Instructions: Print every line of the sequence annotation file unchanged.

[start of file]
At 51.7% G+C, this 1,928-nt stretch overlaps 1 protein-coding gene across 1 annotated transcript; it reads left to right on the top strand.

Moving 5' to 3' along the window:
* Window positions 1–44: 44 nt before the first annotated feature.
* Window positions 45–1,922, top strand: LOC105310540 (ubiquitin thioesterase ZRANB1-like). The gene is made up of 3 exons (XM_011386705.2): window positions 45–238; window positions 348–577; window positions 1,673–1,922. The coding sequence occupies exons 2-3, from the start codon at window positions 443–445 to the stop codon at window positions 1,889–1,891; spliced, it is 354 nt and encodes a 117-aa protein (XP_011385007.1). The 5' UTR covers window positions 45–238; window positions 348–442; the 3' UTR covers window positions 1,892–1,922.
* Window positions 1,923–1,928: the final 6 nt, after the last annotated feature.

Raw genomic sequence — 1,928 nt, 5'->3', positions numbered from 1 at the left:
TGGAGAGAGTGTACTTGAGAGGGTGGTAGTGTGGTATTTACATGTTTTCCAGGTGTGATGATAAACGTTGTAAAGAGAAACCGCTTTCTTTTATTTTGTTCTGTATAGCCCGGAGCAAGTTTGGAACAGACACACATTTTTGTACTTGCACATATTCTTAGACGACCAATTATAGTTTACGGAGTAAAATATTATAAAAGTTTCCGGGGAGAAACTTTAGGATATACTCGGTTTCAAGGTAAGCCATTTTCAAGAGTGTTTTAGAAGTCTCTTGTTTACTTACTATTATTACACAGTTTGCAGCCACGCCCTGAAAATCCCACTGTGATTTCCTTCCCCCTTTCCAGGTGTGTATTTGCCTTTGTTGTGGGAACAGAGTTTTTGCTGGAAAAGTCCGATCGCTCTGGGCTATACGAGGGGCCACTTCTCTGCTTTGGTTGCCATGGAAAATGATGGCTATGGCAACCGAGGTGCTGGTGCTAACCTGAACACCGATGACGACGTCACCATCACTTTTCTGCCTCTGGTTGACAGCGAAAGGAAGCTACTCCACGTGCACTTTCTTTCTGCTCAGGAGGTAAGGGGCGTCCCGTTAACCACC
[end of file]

At 51.7% G+C, this 1,928-nt stretch overlaps 1 protein-coding gene across 1 annotated transcript; it reads left to right on the top strand.

Moving 5' to 3' along the window:
* Window positions 1–44: 44 nt before the first annotated feature.
* Window positions 45–1,922, top strand: LOC105310540 (ubiquitin thioesterase ZRANB1-like). The gene is made up of 3 exons (XM_011386705.2): window positions 45–238; window positions 348–577; window positions 1,673–1,922. The coding sequence occupies exons 2-3, from the start codon at window positions 443–445 to the stop codon at window positions 1,889–1,891; spliced, it is 354 nt and encodes a 117-aa protein (XP_011385007.1). The 5' UTR covers window positions 45–238; window positions 348–442; the 3' UTR covers window positions 1,892–1,922.
* Window positions 1,923–1,928: the final 6 nt, after the last annotated feature.

Raw genomic sequence — 1,928 nt, 5'->3', positions numbered from 1 at the left:
TGGAGAGAGTGTACTTGAGAGGGTGGTAGTGTGGTATTTACATGTTTTCCAGGTGTGATGATAAACGTTGTAAAGAGAAACCGCTTTCTTTTATTTTGTTCTGTATAGCCCGGAGCAAGTTTGGAACAGACACACATTTTTGTACTTGCACATATTCTTAGACGACCAATTATAGTTTACGGAGTAAAATATTATAAAAGTTTCCGGGGAGAAACTTTAGGATATACTCGGTTTCAAGGTAAGCCATTTTCAAGAGTGTTTTAGAAGTCTCTTGTTTACTTACTATTATTACACAGTTTGCAGCCACGCCCTGAAAATCCCACTGTGATTTCCTTCCCCCTTTCCAGGTGTGTATTTGCCTTTGTTGTGGGAACAGAGTTTTTGCTGGAAAAGTCCGATCGCTCTGGGCTATACGAGGGGCCACTTCTCTGCTTTGGTTGCCATGGAAAATGATGGCTATGGCAACCGAGGTGCTGGTGCTAACCTGAACACCGATGACGACGTCACCATCACTTTTCTGCCTCTGGTTGACAGCGAAAGGAAGCTACTCCACGTGCACTTTCTTTCTGCTCAGGAGGTAAGGGGCGTCCCGTTAACCACC